1 Marginality in Ecology

The term marginality has become a buzzword across various disciplines and contexts (Cullen and Pretes 2000). Marginality can only be properly defined in a specific reference context. In social systems, marginalized people are often defined as subgroups that differ from the core or mainstream. The core group in this respect is the reference group that the outlier subgroups are marginal to. In ecological systems the designation of any of its components as marginalized is a more challenging exercise. This is because ecosystems consist of manifold interdependent components that are under the influence of a variety of biophysical factors.

In ecology marginality has been applied to describe phenomena that occur at biophysical limits of any kind. These may be geophysical boundaries, environmental thresholds, or habitats that are not well suited for particular species or populations (Odum and Barrett 1971; Cassel-Ginz et al. 1997; Leimgruber 2004). Since the diversity of nature provides a great variety of conditions, margins and marginal conditions are innumerable. Marginal areas may be environments that pose extreme challenges to the survival of certain species such as deserts, high altitude areas, ephemeral water bodies, or sites with heavy metal soils. Stochastic dynamics or disturbances such as volcanic eruptions, floods, or droughts also create temporary marginal conditions in ecological terms. The ‘limits’ of ecosystems in most cases merge into gradients rather than forming sharp boundaries, creating ‘ecotones,’ which are zones of transition between adjacent ecosystems (Holland 1988) where distinctions are blurred (Odum and Barrett 1971).

To comprehensively describe marginality with respect to an ecosystem requires the analysis of each of its components and their interactions. Each species has optimal conditions under which it can best survive and reproduce. The most extreme conditions would be lethal to a species, while less extreme conditions would prevent or limit growth and development and thus be considered marginal (Begon et al. 2006). For example, tree growth is determined by different factors such as temperature, soil conditions, humidity, etc. To determine whether marginality exists in the context of a forest requires an evaluation of the conditions of individual tree species. Changes in the status of one species affect the status of other species (positive/negative feedback). For instance, when resources are shared between competing species the superior competitors profit at the cost of inferior ones (Araujo and Pearson 2005; Soberon 2007).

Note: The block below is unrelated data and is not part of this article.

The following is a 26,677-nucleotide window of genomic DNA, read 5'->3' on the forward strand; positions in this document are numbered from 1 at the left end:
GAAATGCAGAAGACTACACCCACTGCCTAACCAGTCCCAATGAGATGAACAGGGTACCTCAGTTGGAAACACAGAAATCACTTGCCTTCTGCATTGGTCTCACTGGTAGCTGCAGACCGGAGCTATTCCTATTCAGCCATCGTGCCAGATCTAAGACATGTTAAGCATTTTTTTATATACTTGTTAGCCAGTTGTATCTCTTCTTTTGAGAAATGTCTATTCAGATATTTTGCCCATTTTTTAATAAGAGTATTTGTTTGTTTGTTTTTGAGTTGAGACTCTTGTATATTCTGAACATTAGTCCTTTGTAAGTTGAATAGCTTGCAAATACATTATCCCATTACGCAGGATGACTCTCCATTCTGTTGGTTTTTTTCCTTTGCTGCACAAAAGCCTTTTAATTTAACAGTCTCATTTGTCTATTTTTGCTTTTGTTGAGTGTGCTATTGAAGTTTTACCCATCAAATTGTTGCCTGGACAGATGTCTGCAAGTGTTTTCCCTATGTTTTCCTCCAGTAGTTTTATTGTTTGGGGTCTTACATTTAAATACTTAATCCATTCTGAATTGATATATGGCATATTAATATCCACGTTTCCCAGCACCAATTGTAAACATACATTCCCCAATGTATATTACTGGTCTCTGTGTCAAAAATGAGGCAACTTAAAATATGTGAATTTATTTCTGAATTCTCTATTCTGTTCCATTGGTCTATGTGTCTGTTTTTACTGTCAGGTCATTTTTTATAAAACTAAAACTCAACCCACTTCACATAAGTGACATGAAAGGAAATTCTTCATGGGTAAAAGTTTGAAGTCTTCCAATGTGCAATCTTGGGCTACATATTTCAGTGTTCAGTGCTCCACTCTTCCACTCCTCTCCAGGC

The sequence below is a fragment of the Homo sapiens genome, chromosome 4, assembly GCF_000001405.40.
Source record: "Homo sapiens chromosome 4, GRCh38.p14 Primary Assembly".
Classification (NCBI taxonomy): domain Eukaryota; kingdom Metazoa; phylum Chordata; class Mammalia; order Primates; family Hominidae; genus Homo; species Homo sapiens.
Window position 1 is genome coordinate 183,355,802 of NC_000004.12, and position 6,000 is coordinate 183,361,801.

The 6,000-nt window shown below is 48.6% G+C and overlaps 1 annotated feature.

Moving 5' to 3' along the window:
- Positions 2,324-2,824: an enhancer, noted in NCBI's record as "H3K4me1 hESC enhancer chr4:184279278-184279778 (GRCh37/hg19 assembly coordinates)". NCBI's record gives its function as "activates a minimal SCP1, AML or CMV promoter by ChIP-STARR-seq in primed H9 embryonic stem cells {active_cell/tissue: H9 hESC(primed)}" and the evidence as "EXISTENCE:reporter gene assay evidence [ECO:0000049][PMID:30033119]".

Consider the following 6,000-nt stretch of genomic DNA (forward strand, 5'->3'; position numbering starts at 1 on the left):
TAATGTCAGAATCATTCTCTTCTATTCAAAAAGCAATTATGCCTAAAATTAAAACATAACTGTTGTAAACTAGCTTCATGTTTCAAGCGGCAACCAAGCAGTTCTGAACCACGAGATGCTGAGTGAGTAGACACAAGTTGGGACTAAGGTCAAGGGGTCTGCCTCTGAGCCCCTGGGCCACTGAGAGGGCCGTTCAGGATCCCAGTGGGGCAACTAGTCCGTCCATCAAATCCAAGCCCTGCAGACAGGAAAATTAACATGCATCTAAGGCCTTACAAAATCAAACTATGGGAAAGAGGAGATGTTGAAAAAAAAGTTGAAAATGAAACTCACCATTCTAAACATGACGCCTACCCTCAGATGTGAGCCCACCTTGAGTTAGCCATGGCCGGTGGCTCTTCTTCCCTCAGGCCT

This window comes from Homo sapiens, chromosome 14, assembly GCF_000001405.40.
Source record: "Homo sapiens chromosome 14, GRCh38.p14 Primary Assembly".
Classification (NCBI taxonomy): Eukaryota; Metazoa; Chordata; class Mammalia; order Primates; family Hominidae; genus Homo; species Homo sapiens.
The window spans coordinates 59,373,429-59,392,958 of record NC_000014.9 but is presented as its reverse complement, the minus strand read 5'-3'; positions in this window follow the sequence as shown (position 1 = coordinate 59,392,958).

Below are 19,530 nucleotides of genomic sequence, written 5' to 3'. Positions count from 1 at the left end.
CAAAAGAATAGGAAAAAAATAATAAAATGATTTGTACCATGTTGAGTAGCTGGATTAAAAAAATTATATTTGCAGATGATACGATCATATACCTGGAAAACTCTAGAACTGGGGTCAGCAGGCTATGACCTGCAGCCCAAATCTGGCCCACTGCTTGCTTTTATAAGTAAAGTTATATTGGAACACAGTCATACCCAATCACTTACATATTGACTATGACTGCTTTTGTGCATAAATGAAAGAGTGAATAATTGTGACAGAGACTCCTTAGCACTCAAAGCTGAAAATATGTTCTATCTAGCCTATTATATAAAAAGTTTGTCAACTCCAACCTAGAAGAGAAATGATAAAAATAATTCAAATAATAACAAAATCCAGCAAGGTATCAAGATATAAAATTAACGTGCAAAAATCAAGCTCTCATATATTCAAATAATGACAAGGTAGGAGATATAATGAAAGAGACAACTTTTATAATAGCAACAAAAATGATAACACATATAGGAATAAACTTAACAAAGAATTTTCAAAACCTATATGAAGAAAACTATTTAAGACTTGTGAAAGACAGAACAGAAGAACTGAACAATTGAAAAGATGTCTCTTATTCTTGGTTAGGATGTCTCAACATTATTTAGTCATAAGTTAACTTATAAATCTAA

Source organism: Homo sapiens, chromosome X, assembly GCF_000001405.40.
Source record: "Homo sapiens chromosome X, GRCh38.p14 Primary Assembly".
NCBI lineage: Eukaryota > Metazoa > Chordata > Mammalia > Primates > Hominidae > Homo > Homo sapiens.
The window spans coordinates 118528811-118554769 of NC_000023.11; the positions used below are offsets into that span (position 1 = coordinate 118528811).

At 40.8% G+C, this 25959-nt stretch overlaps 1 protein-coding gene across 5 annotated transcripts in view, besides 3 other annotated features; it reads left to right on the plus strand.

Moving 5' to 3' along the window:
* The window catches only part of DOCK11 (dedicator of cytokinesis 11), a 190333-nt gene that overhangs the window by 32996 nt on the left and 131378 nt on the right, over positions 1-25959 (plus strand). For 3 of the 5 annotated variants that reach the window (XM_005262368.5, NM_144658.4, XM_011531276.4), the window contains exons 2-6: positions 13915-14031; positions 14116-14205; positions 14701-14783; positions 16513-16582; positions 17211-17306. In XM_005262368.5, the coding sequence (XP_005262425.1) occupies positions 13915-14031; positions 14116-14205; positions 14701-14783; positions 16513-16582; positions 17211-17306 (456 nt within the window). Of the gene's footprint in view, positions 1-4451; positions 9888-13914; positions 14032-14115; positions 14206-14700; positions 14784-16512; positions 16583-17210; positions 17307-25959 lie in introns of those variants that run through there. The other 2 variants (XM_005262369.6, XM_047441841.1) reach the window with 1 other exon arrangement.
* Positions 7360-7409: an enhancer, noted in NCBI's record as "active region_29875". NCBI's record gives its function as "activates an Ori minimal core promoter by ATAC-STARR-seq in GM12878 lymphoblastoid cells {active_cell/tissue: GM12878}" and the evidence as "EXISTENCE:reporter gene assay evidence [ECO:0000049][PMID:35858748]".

At the species level, Liebig’s law of the minimum states that the scarcest required resource determines the overall suitability of living conditions in a given area. With respect to the occurrence and abundance of plant or animal species, population growth and size are limited by the availability of the scarcest required resource or ‘limiting factor.’ Therefore it makes sense to describe marginalization in relation to the carrying capacity of the ecosystem, which is the maximum population size of a species that can be sustained indefinitely in a given area. In addition, the carrying capacity for one species is strongly influenced by the presence and relative abundance of other species that compete for the same resources. For example, nutrient availability limits the growth and size of populations of two species of phytoplankton in a pond. The population size of either species will depend on both nutrient availability and the ability of each competing species to procure these nutrients. If one species can access the scarcest nutrient more proficiently it will out-compete the other species in the long run if conditions and nutrient availability are constant over space and time (provided that population growth of the better competitor does not change with increases in population size, i.e., their increased abundance does not increase mortality via greater incidence of disease or predation rate). Therefore a species can be marginalized by the presence of a competing species despite the overall availability of required resources in an ecosystem.

Ecosystems can also be classified by the limiting biophysical factors at different hierarchical levels. For instance, edaphic conditions are more relevant at fine scales, while climatic and orographic factors are more relevant at broader scales (Pearson and Dawson 2003). A translation of this relationship directly to social systems would describe social marginalization as a result of overexploitation of a system’s resources, often due to either high human population density or else decreased resource availability. Hence a relevant way of equating the concept of ecosystems to social marginality is that they are analogous to social systems in which marginality occurs when certain groups have only limited access to resources.